by Jason Shiga
Ok, so I'm not in the habit of reviewing books for children but this one is ingenious. Jason Shiga majored in mathematics at the University of California and his interest in puzzles, games and those choose-your-own-adventure books that I remember loving as a child, have helped him to create a genuinely unique innovation in graphic novels. Meanwhile begins with a simple question for its hero, Jimmy: which ice-cream flavour does he want, chocolate or vanilla? Your choice here will have a major impact on what kind of adventure he goes on. A few pages later you will have to decide whether you want to take a look in a medicine cabinet and then which of Professor X's three inventions you want to play with. Then it starts to get really complicated.
The graphic panels are linked by tubes, following these with your finger to the tabs on the edge of each page leads you to flicking back and forth through the book as you follow the path designated by the choices you make. Along the way there are codes required to help you progress and plenty of times where the wrong decision results in the destruction of the entire human race. Shiga also manages to work in theories of time travel, entropy and multiple universes in a way that is digestible for children and even rather fun.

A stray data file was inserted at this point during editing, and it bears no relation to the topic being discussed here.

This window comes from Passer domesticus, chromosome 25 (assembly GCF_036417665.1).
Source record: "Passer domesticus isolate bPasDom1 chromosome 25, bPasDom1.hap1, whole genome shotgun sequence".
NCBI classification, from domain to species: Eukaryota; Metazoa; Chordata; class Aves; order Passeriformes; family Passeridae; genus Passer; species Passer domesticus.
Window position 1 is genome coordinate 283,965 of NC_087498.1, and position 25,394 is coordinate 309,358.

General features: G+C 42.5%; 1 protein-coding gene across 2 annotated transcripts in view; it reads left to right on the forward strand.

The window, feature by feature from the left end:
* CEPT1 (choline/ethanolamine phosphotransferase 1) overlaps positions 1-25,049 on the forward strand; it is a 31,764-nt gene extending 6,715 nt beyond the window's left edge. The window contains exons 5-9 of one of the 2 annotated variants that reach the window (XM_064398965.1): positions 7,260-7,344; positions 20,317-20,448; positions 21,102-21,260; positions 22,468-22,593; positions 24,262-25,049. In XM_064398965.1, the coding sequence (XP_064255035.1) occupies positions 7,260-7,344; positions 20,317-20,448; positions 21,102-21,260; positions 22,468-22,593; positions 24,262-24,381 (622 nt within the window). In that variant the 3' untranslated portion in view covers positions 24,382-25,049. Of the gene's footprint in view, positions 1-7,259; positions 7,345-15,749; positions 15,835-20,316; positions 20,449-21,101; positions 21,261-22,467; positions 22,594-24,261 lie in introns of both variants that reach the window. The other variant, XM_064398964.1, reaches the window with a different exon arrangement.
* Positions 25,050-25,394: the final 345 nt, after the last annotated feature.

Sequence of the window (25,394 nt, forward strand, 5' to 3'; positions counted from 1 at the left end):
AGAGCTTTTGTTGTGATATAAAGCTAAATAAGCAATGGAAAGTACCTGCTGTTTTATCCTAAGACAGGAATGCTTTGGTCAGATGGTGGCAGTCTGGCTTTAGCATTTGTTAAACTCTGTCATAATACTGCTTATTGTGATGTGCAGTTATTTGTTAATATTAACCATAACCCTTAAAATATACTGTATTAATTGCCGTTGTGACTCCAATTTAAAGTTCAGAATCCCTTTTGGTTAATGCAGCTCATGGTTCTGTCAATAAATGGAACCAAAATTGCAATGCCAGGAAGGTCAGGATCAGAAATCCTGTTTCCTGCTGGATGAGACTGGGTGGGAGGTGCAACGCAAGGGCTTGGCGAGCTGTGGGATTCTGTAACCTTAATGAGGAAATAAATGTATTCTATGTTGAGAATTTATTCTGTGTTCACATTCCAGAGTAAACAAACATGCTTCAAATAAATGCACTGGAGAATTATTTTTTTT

The front cover claims that there are 3,856 story possibilities but most of those are different by only a panel or two. In reality it seems that there are at least 20 different ways the story might pan out and its the kind of book that I can imagine would amuse a child for hours as they make they way back and forth, beginning again after they find themselves at a dead end, literally. I remember the temptation to cheat with the CYOA books I read as a child, that's why Shiga has put the codes in here, he wants to make sure the book, like modern computer games, has as long a playability as possible. To give you an idea of the complexity of his task here is a photo of the man himself in front of his original black and white schematic for the book.
If you're a bit geeky or you have children aged between about ten and the early teens then this book would be a great gift. The pages are thick and glossily laminated to help its durability with all that page-turning and whilst I'm sure there'll come a time when its novelty wears off they, or you, will have travelled through time frequently enough to have made it more than worth your while. You can find it here.